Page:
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Remembering The Life And Legacy Of John Lewis

Georgia Congressman John Lewis' perseverance and activism were honored in a series of events celebrating his life.
Georgia Congressman John Lewis' perseverance and activism were honored in a series of events celebrating his life.
Credit Al Such / WABE

Former presidents and those who worked closely with the late Congressman John Lewis traveled to Atlanta to conclude his Celebration of Life ceremonies at Ebenezer Baptist Church.

Barack Obama, Bill Clinton and George W. Bush spoke about Lewis’ perseverance and activism Thursday. Hundreds also gathered outside the church to watch the services on a giant screen and pay their last respects to the civil rights icon.

The son of sharecroppers, Lewis served as a U.S. congressman for more than 30 years.

For more than 30 years, WABE “Political Breakfast” podcast host Denis O’Hayer reported on Atlanta and happenings at the Gold Dome. That meant O’Hayer often recorded conversations with the late congressman. O’Hayer spoke with “All Things Considered” host Jim Burress and began with his memory of meeting Lewis for the first time.

Denis O'Hayer discusses John Lewis

A series of events celebrating Lewis’ life began Saturday in his hometown of Troy, Alabama.

On Sunday, a horse-drawn caisson carried Lewis’ body across the Edmund Pettus Bridge in Selma, Alabama — where Lewis and other voting rights demonstrators were beaten 55 years ago on “Bloody Sunday.” That day marked a key event in the fight for voting rights for African Americans. The Voting Rights Act of 1965 passed soon after Lewis led protesters across the bridge.

Yet, more recently, a 2013 Supreme Court decision invalidated part of the act. The court’s decision gave nine states, including Georgia, the freedom to alter election laws without first getting federal approval. Most of those states are in the South.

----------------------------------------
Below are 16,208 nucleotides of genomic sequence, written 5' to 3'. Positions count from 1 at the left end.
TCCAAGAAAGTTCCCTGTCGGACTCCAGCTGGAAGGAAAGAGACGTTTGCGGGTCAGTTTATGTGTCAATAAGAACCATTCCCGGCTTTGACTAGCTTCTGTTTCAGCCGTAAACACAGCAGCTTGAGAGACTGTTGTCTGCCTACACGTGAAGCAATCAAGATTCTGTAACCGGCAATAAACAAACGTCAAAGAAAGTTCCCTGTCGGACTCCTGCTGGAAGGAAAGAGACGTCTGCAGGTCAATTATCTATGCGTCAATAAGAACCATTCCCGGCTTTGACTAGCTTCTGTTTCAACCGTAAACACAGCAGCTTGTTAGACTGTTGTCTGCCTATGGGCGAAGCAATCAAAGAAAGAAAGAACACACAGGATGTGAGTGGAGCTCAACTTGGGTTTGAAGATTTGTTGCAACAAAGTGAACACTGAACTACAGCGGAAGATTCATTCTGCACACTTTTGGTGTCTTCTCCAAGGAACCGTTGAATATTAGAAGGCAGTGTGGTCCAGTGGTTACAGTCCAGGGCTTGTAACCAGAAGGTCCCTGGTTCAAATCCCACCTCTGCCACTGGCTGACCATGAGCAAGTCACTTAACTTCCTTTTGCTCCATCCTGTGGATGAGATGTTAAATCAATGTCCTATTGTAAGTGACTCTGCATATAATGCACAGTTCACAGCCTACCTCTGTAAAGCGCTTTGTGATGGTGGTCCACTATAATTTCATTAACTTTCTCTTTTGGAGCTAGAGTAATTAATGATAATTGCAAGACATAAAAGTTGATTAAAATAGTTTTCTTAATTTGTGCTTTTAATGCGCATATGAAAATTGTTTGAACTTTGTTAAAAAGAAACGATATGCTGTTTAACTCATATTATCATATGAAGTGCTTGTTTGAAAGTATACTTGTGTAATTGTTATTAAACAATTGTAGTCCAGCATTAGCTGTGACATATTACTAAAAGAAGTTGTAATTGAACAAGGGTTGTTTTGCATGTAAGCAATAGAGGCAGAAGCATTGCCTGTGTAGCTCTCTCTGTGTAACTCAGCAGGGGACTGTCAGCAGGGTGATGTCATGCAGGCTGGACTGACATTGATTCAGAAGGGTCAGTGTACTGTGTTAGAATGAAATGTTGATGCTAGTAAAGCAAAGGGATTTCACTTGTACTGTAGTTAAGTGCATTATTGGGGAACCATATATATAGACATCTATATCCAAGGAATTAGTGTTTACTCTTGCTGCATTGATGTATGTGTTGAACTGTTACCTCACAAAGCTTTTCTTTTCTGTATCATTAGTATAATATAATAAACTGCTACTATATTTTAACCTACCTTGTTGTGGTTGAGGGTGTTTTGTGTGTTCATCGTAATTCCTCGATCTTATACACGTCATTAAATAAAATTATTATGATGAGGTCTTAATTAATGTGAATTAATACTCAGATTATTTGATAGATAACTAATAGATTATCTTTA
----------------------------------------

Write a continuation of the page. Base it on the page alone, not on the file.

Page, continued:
Meanwhile, a measure to restore that provision and give the federal government more power over state and local jurisdictions passed the U.S. House in December.

Democratic Representative and House Majority Whip James Clyburn recently proposed renaming that key provision — H.R. 4 — the John R. Lewis Voting Rights Act. It passed the lower chamber and now faces a tough U.S. Senate, unlikely in its current form to give the federal government more power to stop voter suppression.

Clyburn spoke with Burress about renaming the bill in honor of Lewis.

Jill Savitt, the CEO of the National Center for Civil and Human Rights in downtown Atlanta, also echoed her feelings of John Lewis’s magnitude in the fight for equality. She spoke with Burress before Lewis was laid to rest at South-View Cemetery in Atlanta.

Jill Savitt discusses John Lewis

Lewis’ body also lay in state at the Alabama State Capitol in Montgomery, the Georgia State Capitol in Atlanta and the U.S. Capitol in Washington, D.C. He was the first Black congressman to lie in state in the U.S. Capitol Rotunda.

Lewis died July 17 at the age of 80, months after he was diagnosed with advanced pancreatic cancer.

Lily Oppenheimer and Pat St. Claire contributed to this report.